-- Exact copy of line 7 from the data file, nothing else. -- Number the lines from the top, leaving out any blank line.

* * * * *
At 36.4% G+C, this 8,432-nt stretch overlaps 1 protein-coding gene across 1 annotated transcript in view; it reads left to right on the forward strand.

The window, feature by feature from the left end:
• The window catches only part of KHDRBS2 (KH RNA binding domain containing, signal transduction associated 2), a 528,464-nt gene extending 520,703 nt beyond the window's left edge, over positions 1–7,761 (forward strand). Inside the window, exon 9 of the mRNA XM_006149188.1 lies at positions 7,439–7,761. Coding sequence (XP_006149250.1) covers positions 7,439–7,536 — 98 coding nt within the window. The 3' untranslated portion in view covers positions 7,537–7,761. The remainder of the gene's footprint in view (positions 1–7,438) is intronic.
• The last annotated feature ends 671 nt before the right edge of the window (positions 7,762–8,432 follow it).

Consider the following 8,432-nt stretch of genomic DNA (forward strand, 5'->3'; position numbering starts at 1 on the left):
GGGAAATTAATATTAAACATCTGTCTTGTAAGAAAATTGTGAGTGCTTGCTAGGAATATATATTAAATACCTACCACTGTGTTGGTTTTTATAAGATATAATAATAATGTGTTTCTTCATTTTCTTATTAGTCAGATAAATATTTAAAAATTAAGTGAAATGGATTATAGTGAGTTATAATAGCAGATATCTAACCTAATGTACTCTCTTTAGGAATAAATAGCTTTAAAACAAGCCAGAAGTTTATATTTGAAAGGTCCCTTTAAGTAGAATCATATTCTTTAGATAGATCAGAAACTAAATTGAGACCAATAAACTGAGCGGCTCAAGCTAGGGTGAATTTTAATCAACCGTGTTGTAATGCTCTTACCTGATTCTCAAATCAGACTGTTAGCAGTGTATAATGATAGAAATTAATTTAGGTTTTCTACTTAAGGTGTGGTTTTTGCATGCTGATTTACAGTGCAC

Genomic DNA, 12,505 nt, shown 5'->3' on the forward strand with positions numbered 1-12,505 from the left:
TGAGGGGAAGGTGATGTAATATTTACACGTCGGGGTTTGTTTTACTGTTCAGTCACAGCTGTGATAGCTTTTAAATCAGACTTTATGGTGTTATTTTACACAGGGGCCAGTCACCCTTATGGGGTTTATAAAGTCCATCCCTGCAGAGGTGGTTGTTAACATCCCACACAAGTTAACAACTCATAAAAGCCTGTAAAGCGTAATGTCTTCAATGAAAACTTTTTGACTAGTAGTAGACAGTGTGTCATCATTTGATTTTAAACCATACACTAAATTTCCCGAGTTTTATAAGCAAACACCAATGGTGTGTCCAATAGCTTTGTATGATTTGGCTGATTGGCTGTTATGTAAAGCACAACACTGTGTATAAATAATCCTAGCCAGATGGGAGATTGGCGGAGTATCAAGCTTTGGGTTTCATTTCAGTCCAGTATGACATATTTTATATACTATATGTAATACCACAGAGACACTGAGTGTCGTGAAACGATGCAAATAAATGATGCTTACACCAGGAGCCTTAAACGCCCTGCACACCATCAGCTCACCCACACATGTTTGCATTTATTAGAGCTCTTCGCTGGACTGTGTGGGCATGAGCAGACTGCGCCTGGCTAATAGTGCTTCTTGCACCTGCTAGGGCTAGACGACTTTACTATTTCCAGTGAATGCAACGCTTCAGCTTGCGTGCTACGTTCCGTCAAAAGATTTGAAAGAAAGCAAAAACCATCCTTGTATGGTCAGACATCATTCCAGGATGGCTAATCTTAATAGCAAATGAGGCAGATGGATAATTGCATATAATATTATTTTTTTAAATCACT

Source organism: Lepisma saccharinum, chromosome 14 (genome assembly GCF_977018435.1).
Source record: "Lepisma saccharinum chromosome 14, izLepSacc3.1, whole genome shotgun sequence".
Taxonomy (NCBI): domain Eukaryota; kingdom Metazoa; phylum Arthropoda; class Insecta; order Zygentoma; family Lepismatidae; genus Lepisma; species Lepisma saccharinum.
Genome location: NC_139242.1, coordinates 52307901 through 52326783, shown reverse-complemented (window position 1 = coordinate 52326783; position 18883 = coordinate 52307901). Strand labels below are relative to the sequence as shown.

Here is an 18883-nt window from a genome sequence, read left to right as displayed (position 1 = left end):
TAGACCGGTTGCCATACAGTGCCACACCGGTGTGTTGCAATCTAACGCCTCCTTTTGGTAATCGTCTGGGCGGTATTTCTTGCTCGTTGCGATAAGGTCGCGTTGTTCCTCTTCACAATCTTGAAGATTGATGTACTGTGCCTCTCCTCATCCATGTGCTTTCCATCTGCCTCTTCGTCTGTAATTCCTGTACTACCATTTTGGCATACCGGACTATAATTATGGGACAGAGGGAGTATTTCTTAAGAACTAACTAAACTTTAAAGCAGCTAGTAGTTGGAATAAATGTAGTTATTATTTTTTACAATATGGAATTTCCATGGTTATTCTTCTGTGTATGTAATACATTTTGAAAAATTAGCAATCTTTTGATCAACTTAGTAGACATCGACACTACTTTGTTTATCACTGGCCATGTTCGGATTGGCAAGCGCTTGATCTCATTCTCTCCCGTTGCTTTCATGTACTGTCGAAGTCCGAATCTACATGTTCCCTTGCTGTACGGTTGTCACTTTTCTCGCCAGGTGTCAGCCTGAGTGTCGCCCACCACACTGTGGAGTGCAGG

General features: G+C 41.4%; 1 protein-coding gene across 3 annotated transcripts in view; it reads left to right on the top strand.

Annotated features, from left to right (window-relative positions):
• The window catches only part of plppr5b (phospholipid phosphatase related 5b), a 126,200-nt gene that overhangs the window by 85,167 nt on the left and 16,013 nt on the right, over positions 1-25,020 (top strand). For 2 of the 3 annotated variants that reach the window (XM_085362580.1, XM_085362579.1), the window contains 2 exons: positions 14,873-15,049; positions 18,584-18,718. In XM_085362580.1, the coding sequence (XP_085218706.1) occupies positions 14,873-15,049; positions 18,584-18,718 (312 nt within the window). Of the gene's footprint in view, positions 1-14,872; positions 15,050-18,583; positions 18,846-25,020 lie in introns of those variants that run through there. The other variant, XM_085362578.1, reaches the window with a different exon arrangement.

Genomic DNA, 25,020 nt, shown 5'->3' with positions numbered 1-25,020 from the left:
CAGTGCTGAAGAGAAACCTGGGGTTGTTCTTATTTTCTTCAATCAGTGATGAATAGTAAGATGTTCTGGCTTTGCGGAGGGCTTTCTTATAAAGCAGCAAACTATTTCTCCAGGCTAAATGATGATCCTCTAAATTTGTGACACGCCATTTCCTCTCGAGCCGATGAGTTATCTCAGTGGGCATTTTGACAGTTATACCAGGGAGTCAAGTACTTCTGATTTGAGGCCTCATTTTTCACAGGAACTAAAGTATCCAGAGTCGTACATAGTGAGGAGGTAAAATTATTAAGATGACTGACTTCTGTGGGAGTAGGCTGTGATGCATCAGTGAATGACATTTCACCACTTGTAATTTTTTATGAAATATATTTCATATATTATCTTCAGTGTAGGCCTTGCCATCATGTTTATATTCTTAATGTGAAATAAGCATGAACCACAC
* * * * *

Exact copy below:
Genomic DNA, 12,505 nt, shown 5'->3' on the forward strand with positions numbered 1-12,505 from the left: